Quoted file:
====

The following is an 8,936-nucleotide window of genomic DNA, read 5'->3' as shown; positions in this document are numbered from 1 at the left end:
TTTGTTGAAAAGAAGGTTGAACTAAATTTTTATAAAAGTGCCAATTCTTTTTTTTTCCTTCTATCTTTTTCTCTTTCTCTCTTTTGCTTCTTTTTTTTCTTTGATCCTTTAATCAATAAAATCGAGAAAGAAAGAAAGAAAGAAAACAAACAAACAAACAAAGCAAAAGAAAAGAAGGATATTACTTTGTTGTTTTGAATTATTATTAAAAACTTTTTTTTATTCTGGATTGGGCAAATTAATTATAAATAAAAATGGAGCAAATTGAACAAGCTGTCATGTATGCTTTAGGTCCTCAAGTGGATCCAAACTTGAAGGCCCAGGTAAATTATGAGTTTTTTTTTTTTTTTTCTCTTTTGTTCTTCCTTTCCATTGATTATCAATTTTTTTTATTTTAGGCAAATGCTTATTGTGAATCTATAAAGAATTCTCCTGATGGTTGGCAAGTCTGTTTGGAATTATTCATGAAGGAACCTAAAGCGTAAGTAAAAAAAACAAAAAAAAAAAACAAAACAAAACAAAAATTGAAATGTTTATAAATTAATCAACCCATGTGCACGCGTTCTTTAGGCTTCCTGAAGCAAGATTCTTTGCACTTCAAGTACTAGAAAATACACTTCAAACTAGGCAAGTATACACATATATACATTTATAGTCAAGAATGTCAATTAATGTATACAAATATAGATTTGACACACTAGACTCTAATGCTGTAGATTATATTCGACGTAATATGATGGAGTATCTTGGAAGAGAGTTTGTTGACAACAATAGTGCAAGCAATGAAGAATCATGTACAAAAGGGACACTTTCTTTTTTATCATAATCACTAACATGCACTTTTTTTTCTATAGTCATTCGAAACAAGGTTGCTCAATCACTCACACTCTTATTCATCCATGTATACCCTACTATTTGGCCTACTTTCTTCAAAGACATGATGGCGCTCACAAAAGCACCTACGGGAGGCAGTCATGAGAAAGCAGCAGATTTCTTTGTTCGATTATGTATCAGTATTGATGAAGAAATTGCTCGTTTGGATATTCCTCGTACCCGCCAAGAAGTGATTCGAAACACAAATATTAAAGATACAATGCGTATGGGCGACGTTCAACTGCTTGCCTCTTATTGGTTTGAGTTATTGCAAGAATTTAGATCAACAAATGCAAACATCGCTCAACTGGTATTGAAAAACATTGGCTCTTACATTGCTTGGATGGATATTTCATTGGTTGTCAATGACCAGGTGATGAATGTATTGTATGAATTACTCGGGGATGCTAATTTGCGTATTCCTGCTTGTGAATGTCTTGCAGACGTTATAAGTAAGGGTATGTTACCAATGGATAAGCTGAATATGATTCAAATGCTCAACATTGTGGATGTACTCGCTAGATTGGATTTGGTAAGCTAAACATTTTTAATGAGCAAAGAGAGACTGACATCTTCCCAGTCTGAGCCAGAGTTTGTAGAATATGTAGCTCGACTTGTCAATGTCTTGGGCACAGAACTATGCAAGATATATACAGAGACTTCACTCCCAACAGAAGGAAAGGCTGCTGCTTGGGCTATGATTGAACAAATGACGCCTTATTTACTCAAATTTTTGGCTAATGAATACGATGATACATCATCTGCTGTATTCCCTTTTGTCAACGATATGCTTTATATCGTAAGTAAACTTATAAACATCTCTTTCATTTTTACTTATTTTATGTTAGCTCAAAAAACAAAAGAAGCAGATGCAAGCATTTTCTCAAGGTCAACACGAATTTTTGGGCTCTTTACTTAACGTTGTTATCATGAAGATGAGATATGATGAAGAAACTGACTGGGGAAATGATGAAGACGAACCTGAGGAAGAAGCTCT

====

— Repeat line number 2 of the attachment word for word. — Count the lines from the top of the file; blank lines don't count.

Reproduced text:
TTTGTTGAAAAGAAGGTTGAACTAAATTTTTATAAAAGTGCCAATTCTTTTTTTTTCCTTCTATCTTTTTCTCTTTCTCTCTTTTGCTTCTTTTTTTTCTTTGATCCTTTAATCAATAAAATCGAGAAAGAAAGAAAGAAAGAAAACAAACAAACAAACAAAGCAAAAGAAAAGAAGGATATTACTTTGTTGTTTTGAATTATTATTAAAAACTTTTTTTTATTCTGGATTGGGCAAATTAATTATAAATAAAAATGGAGCAAATTGAACAAGCTGTCATGTATGCTTTAGGTCCTCAAGTGGATCCAAACTTGAAGGCCCAGGTAAATTATGAGTTTTTTTTTTTTTTTTCTCTTTTGTTCTTCCTTTCCATTGATTATCAATTTTTTTTATTTTAGGCAAATGCTTATTGTGAATCTATAAAGAATTCTCCTGATGGTTGGCAAGTCTGTTTGGAATTATTCATGAAGGAACCTAAAGCGTAAGTAAAAAAAACAAAAAAAAAAAACAAAACAAAACAAAAATTGAAATGTTTATAAATTAATCAACCCATGTGCACGCGTTCTTTAGGCTTCCTGAAGCAAGATTCTTTGCACTTCAAGTACTAGAAAATACACTTCAAACTAGGCAAGTATACACATATATACATTTATAGTCAAGAATGTCAATTAATGTATACAAATATAGATTTGACACACTAGACTCTAATGCTGTAGATTATATTCGACGTAATATGATGGAGTATCTTGGAAGAGAGTTTGTTGACAACAATAGTGCAAGCAATGAAGAATCATGTACAAAAGGGACACTTTCTTTTTTATCATAATCACTAACATGCACTTTTTTTTCTATAGTCATTCGAAACAAGGTTGCTCAATCACTCACACTCTTATTCATCCATGTATACCCTACTATTTGGCCTACTTTCTTCAAAGACATGATGGCGCTCACAAAAGCACCTACGGGAGGCAGTCATGAGAAAGCAGCAGATTTCTTTGTTCGATTATGTATCAGTATTGATGAAGAAATTGCTCGTTTGGATATTCCTCGTACCCGCCAAGAAGTGATTCGAAACACAAATATTAAAGATACAATGCGTATGGGCGACGTTCAACTGCTTGCCTCTTATTGGTTTGAGTTATTGCAAGAATTTAGATCAACAAATGCAAACATCGCTCAACTGGTATTGAAAAACATTGGCTCTTACATTGCTTGGATGGATATTTCATTGGTTGTCAATGACCAGGTGATGAATGTATTGTATGAATTACTCGGGGATGCTAATTTGCGTATTCCTGCTTGTGAATGTCTTGCAGACGTTATAAGTAAGGGTATGTTACCAATGGATAAGCTGAATATGATTCAAATGCTCAACATTGTGGATGTACTCGCTAGATTGGATTTGGTAAGCTAAACATTTTTAATGAGCAAAGAGAGACTGACATCTTCCCAGTCTGAGCCAGAGTTTGTAGAATATGTAGCTCGACTTGTCAATGTCTTGGGCACAGAACTATGCAAGATATATACAGAGACTTCACTCCCAACAGAAGGAAAGGCTGCTGCTTGGGCTATGATTGAACAAATGACGCCTTATTTACTCAAATTTTTGGCTAATGAATACGATGATACATCATCTGCTGTATTCCCTTTTGTCAACGATATGCTTTATATCGTAAGTAAACTTATAAACATCTCTTTCATTTTTACTTATTTTATGTTAGCTCAAAAAACAAAAGAAGCAGATGCAAGCATTTTCTCAAGGTCAACACGAATTTTTGGGCTCTTTACTTAACGTTGTTATCATGAAGATGAGATATGATGAAGAAACTGACTGGGGAAATGATGAAGACGAACCTGAGGAAGAAGCTCT